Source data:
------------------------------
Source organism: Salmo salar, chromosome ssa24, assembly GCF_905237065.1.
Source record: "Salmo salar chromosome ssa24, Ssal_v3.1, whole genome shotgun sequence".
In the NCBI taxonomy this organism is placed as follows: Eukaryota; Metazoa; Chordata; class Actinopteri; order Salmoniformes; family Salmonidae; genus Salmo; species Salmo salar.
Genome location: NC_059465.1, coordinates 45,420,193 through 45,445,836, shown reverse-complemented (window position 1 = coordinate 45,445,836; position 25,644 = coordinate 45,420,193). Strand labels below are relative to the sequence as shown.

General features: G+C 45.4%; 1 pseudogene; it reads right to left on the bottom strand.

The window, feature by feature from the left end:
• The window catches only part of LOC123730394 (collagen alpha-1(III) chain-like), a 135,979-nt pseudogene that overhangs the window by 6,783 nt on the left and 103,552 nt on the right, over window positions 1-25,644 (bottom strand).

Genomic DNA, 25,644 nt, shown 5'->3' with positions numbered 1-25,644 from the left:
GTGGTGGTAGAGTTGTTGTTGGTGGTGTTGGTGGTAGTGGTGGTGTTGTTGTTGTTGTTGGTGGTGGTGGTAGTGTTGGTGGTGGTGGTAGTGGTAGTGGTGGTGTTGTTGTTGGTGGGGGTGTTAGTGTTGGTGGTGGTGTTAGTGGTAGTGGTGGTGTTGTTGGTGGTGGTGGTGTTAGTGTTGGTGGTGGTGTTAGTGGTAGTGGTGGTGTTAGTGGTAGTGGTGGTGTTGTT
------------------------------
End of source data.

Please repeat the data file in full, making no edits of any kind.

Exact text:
Source organism: Salmo salar, chromosome ssa24, assembly GCF_905237065.1.
Source record: "Salmo salar chromosome ssa24, Ssal_v3.1, whole genome shotgun sequence".
In the NCBI taxonomy this organism is placed as follows: Eukaryota; Metazoa; Chordata; class Actinopteri; order Salmoniformes; family Salmonidae; genus Salmo; species Salmo salar.
Genome location: NC_059465.1, coordinates 45,420,193 through 45,445,836, shown reverse-complemented (window position 1 = coordinate 45,445,836; position 25,644 = coordinate 45,420,193). Strand labels below are relative to the sequence as shown.

General features: G+C 45.4%; 1 pseudogene; it reads right to left on the bottom strand.

The window, feature by feature from the left end:
• The window catches only part of LOC123730394 (collagen alpha-1(III) chain-like), a 135,979-nt pseudogene that overhangs the window by 6,783 nt on the left and 103,552 nt on the right, over window positions 1-25,644 (bottom strand).

Genomic DNA, 25,644 nt, shown 5'->3' with positions numbered 1-25,644 from the left:
GTGGTGGTAGAGTTGTTGTTGGTGGTGTTGGTGGTAGTGGTGGTGTTGTTGTTGTTGTTGGTGGTGGTGGTAGTGTTGGTGGTGGTGGTAGTGGTAGTGGTGGTGTTGTTGTTGGTGGGGGTGTTAGTGTTGGTGGTGGTGTTAGTGGTAGTGGTGGTGTTGTTGGTGGTGGTGGTGTTAGTGTTGGTGGTGGTGTTAGTGGTAGTGGTGGTGTTAGTGGTAGTGGTGGTGTTGTT